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Unformatted text preview: ost lawyers in Clanton, he'd spent the entire week in the courtroom watching a case that meant nothing to him financially. "Is your gal gonna stick?" he asked with a mouth full of turkey and Swiss. "Miss Callie?" I asked. "Yeah. She okay with the gas chamber?" "I have no idea. We haven't discussed it." "She's got us worried, along with that damned crippled boy." Harry Rex had quietly involved himself in the case in such a way that one would think he was working for Ernie Gaddis and the State. But he wasn't the only lawyer in town secretly abetting the prosecution. Generated by ABC Amber LIT Converter, http://www.processtext.com/abclit.html "It took them less than sixty minutes to find him guilty," I said. "Isn't that a good sign?" "Maybe, but jurors do strange things when it's time to sign a death warrant." "So? Then he'll get life. From what I hear about Parchman, life there would be worse than the gas chamber." "Life ain't life, Willie," he said, wiping his face with a paper towel. I put my sandwich down while he took another bite. "What is life?" I asked. "Ten years, maybe less." I tried to understand this. "You mean a life sentence in Mississippi is ten years?" "You got it. After ten years, less with good time, a murderer sent to prison for life is eligible for parole. Insane, don't you think?" "But why—" "Don't try and understand it, Willie, it's just the law. Been on the books for fifty years. And what's worse is the jury doesn't know it. Can't tell 'em. Want some coleslaw?" I shook my head. "Our distinguished Supreme Court has said that the jury, if it knows how light a life sentence really is, might be more inclined to give the death penalty. Thus, it's unfair to the defendant." "Life is ten years," I mumbled to myself. In Mississippi, the liquor stores are locked up on Election Day, as if...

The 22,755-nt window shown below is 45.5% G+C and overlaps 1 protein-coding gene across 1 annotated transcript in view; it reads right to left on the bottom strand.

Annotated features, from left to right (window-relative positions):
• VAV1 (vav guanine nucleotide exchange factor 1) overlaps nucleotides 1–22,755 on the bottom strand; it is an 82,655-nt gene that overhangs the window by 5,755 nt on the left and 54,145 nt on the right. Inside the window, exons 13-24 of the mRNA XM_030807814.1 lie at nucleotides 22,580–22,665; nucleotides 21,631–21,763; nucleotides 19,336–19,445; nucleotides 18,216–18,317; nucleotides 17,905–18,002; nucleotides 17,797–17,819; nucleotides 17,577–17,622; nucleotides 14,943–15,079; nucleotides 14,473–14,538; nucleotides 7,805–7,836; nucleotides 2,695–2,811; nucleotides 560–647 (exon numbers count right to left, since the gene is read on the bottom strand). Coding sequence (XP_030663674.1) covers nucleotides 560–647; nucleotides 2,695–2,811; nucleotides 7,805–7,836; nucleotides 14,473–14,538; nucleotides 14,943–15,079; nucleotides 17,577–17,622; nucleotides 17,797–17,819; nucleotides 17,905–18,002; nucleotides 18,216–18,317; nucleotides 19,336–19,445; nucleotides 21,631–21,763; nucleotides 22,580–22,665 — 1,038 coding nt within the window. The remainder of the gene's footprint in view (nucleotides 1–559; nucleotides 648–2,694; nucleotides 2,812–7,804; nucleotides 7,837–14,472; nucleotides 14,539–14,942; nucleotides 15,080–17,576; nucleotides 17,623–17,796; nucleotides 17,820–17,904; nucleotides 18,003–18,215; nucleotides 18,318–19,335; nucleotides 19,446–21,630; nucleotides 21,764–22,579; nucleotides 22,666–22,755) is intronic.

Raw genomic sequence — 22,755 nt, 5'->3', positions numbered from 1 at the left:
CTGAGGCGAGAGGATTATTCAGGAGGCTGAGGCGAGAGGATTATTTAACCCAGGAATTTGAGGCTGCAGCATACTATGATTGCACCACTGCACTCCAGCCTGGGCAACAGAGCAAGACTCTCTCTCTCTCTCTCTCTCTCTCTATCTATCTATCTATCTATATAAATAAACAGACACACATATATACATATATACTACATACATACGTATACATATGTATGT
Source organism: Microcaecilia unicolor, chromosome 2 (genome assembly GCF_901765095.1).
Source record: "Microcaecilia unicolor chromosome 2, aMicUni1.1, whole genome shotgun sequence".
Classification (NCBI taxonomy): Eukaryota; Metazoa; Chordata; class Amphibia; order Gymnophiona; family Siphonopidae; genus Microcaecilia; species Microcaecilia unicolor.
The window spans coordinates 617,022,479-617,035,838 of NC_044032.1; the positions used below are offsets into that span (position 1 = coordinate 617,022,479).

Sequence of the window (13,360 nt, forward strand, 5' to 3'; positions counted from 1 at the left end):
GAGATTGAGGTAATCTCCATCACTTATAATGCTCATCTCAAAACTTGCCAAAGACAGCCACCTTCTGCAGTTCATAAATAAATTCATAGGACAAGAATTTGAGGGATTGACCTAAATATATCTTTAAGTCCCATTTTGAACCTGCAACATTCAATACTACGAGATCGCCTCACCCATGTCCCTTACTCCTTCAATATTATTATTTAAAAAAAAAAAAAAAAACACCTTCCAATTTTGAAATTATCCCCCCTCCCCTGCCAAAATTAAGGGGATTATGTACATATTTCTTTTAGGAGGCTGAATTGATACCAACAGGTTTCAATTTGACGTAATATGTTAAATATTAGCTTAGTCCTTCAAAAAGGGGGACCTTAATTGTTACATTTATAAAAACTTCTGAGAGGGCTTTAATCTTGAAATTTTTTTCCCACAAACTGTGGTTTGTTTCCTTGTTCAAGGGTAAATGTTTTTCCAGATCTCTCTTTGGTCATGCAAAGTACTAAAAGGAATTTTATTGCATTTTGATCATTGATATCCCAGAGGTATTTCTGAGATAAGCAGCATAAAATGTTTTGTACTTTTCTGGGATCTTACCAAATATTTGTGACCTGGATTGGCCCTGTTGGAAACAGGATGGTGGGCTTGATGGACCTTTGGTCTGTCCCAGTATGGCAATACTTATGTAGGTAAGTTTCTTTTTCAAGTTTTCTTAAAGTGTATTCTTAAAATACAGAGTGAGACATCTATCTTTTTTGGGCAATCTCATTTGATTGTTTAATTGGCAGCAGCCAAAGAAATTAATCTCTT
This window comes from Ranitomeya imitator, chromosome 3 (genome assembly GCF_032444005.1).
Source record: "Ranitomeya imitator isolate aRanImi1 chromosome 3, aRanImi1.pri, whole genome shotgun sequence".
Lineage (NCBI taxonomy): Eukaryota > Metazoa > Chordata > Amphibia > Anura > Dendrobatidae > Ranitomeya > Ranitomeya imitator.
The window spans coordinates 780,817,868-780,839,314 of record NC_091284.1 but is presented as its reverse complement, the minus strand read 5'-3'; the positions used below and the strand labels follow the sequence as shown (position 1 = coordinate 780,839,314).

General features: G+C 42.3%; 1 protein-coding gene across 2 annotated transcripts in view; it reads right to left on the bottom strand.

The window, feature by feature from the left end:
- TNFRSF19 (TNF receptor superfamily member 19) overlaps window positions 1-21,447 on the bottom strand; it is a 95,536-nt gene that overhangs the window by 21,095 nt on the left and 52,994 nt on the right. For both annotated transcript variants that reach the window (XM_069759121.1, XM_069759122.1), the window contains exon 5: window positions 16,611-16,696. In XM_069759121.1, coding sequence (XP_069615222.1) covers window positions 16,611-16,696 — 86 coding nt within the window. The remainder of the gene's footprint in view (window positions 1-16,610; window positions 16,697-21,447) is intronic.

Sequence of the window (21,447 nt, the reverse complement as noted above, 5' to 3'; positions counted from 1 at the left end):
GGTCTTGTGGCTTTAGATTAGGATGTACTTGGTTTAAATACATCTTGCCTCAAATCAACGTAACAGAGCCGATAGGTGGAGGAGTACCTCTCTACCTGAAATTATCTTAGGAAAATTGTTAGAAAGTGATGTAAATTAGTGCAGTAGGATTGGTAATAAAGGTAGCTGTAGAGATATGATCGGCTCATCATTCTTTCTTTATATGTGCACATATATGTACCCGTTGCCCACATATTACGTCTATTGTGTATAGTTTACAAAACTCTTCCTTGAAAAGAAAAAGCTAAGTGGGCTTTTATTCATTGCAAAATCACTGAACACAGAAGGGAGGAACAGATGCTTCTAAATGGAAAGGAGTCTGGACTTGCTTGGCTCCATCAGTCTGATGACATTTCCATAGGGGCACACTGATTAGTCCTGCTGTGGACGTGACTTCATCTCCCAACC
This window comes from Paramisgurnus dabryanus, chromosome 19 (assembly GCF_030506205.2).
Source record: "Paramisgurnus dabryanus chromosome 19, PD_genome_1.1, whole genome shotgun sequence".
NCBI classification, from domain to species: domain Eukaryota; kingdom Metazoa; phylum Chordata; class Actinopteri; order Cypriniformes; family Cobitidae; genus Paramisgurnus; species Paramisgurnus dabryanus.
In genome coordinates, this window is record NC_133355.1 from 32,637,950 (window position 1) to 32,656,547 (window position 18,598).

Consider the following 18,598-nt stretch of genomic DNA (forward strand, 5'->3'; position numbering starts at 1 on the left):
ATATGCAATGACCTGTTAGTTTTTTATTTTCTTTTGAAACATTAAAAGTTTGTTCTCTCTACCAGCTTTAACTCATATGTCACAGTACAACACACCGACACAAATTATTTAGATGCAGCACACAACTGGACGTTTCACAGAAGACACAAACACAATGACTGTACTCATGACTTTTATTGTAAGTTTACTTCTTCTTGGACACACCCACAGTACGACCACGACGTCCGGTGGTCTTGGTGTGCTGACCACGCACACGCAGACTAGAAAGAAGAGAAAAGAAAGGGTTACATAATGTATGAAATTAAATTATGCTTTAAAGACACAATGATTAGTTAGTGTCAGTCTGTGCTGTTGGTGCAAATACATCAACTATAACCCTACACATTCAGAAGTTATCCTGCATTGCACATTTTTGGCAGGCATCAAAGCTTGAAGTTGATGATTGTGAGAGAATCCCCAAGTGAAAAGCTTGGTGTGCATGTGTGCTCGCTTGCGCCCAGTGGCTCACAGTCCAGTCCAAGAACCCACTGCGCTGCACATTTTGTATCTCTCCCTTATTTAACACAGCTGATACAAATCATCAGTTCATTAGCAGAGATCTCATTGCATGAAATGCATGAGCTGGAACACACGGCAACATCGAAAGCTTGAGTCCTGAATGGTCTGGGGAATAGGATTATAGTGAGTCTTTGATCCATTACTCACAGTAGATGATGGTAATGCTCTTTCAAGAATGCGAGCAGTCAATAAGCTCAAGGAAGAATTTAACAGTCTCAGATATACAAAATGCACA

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- Spring '10